This thesis presents an experimental and theoretical study of the optical properties for two distinct planer metallic structures: metallodielectric gratings with subwavelength slots and metal nanoshells above a conducting plane. For metallodielectric gratings, two types of anomalies are present in the spectra: an edge anomaly associated with the Rayleigh wavelength, and a resonant anomaly associated with the excitations of surface plasmons. The zeroth-order transmission and reflection were measured to determine the spectral location of these anomalies and their dispersion relationships. The experimental data is compared to theoretical curves calculated using a surface impedance boundary condition approximation. The surface plasmons exhibit an energy gap in their dispersion, which is sensitive to the dielectric properties of the surrounding media. The surrounding media is changed by attaching a second grating to form a crossed grating structure, submerging the gratings in a variety of solvents, or chemically functionalizing the grating. In the first two cases, the plasmon dispersion is shifted to lower energies, the plasmon travel at a slower group velocity, and smaller energy gap is measured. The response of the plasmon dispersion to chemical functionalization is identical, except that the energy gap is increased. The difference in this trend is explained by comparing plasmons traveling on periodic structures to electrons traveling in a periodic potential.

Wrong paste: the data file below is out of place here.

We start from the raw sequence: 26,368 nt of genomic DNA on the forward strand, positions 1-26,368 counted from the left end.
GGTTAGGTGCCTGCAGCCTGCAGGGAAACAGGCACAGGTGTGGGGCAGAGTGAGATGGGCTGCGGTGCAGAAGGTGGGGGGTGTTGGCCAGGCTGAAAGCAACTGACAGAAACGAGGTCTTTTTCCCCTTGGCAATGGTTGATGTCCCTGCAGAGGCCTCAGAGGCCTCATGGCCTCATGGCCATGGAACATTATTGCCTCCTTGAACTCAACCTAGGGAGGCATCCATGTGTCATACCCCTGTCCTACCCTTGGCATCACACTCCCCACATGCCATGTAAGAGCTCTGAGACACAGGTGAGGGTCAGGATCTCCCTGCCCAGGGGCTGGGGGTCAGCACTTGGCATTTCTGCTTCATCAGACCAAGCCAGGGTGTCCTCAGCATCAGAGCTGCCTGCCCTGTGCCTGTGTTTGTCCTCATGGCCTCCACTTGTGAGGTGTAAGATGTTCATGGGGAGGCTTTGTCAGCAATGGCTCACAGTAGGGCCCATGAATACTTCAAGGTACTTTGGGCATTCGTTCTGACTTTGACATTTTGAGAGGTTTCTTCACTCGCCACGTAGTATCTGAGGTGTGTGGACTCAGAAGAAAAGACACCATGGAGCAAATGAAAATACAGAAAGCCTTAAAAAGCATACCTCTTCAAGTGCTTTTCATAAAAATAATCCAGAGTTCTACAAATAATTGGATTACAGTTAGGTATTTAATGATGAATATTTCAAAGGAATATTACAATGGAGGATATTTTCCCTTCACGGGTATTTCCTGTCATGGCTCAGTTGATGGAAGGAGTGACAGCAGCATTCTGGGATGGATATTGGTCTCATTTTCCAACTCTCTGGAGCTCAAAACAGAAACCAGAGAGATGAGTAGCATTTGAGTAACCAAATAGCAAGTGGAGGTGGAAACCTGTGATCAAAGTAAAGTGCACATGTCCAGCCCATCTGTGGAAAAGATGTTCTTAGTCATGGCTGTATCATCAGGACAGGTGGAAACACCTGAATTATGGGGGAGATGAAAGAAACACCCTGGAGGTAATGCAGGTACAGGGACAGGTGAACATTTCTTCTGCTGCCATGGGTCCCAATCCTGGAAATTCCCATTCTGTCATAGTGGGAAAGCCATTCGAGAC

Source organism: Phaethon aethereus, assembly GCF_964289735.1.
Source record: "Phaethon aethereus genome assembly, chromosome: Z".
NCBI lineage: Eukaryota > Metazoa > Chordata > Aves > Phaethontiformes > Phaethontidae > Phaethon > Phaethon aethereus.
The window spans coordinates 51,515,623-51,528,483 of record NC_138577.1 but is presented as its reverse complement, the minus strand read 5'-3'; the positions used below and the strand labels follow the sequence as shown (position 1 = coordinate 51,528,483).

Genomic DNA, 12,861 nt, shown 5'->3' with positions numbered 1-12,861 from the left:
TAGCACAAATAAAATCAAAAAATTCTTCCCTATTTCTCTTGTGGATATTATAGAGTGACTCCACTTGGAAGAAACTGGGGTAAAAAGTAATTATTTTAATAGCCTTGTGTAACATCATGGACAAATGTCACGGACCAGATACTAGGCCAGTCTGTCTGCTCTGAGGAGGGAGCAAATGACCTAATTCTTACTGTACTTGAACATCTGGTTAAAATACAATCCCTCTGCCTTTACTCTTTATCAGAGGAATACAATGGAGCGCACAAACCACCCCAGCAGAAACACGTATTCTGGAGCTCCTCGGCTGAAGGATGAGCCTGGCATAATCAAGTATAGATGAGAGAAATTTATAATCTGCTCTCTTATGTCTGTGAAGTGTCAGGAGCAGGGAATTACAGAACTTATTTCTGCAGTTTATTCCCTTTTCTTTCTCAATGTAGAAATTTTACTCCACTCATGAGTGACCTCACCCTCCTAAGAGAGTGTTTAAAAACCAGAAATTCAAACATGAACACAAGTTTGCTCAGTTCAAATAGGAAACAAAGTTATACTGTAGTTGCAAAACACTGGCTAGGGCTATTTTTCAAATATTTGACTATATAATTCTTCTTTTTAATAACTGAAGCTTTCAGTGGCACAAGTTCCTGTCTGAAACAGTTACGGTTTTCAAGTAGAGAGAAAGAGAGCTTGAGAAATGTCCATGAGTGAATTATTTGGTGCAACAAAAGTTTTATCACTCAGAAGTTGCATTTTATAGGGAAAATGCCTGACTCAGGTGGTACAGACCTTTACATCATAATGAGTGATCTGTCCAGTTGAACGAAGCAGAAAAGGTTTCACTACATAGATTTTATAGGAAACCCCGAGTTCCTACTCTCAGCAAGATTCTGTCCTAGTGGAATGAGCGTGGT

The optical properties of metal nanoshells above a conducting plane are also investigated. When a nanoshell is positioned close to a conducting plane, the surface electrons of the plane will arrange themselves to mimic the electromagnetic field of the nanoshell and its mirror image. This interaction between a nanoshell and its image plasmon approximates a nanoshell dimmer. Transmission spectra are measured as a function of the angle of polarization and compared to the expected spectra of a nanoshell dimer. The thickness of the conducting plane is also varied, which leads to a blue shift in the plasmon resonances. This shift in energy is qualitatively explained by explained using a plasmon hybridization model.